China’s Semiconductor Manufacturing International Corp is to invest $8.87 billion in a new chip plant in Shanghai as Beijing bids to boost its independence in the critical global sector.
The expansion, announced on Friday, by China’s largest chipmaker comes as shortages continue to rattle the automotive and electronics industries, forcing firms like Taiwan Semiconductor Manufacturing Corp and GlobalFoundries to come up with new capacity plans.
SMIC – partly backed by China’s state-affiliated chip fund – said it has agreed to build a production line with a monthly capacity of 100,000 12-inch wafers in the Lingang Free Trade Zone (FTZ) in China’s Pudong business hub.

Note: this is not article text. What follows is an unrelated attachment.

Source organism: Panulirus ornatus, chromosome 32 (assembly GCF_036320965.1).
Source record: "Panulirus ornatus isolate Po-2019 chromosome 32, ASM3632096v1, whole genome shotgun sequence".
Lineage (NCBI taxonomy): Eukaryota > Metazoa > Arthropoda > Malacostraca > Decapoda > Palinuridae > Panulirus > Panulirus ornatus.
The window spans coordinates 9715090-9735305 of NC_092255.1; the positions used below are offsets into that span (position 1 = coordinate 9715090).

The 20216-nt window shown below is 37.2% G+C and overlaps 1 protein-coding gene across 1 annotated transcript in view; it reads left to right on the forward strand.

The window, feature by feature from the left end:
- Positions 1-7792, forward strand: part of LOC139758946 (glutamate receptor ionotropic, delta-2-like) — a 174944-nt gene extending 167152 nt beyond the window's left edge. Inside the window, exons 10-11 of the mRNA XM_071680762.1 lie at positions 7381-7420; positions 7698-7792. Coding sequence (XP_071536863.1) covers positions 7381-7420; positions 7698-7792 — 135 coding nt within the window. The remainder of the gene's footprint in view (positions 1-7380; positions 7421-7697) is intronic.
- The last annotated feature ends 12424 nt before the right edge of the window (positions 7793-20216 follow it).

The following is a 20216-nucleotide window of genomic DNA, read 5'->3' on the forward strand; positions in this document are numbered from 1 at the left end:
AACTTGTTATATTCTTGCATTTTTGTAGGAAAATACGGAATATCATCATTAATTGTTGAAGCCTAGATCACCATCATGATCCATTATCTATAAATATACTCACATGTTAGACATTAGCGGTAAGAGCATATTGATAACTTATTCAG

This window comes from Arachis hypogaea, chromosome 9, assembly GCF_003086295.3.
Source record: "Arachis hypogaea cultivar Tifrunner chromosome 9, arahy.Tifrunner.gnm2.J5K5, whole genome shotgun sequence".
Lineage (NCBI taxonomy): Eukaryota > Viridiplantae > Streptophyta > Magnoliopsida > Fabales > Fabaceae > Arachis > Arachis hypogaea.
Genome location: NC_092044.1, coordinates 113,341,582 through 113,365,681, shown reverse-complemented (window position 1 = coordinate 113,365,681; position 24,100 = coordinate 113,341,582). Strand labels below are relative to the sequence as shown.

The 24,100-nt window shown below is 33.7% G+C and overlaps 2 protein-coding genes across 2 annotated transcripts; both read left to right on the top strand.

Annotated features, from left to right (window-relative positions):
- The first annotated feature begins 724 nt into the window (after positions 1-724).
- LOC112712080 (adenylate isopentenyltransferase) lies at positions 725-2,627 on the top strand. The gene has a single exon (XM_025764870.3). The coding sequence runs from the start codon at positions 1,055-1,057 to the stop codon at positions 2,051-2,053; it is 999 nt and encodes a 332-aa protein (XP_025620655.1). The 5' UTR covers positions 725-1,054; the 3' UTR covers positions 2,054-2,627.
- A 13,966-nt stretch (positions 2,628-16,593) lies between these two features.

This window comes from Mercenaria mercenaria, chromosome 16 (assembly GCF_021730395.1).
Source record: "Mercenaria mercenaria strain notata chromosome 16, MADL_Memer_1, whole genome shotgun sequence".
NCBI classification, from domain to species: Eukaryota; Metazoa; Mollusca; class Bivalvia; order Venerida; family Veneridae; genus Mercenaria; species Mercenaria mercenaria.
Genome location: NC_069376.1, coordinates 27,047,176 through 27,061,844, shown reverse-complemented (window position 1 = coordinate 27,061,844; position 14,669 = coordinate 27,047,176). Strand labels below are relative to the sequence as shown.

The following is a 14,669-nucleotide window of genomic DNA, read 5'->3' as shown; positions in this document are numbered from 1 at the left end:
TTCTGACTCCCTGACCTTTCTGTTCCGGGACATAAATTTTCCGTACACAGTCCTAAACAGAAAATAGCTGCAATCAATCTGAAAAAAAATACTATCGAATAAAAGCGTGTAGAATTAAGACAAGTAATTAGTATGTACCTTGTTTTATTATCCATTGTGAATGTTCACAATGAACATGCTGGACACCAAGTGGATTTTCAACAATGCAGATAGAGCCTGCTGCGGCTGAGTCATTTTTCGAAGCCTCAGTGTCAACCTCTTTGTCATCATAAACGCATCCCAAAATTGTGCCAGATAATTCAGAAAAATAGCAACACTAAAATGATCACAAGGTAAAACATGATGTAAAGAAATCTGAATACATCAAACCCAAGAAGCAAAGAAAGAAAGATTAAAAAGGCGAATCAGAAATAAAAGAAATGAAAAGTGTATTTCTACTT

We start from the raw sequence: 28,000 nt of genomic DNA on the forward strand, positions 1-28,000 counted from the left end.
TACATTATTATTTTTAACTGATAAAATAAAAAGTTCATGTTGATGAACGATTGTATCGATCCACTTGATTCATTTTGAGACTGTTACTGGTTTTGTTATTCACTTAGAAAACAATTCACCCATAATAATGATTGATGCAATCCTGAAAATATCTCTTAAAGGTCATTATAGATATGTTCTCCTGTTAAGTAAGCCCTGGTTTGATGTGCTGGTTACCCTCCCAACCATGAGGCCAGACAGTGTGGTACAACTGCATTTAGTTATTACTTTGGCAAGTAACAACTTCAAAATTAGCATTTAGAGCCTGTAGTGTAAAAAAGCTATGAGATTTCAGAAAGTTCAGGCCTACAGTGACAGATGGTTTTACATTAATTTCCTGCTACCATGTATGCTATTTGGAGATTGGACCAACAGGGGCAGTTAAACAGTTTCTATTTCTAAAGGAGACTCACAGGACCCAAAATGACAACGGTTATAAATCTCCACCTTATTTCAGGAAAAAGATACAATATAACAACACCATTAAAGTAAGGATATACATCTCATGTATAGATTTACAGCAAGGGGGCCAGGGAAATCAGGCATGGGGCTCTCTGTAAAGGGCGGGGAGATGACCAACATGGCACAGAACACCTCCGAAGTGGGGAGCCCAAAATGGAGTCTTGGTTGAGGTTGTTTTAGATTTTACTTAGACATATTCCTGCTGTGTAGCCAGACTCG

The joint venture partner is the Lingang FTZ, and the company said it would seek other investors in the firm with registered capital of $5.5 billion.
Other companies with plants in the zone include Contemporary Amperex Technology and Tesla.
In the last decade, the Chinese government has poured billions from its chip fund into helping domestic companies catch up with global rivals in the Japan, Korea and the United States.
SMIC’s announcement follows similar expansion plans in recent months for new plants in Shenzhen and Beijing.
The firm is on a US government blacklist that denies it advanced manufacturing equipment from US suppliers. The United States cited national security concerns but SMIC has denied having ties to China’s military.
The blacklisting has disrupted the company’s plans to move into high-end chip making but its financial performance has been strong as the chip shortage has boosted demand.
- Reuters and Sean O’Meara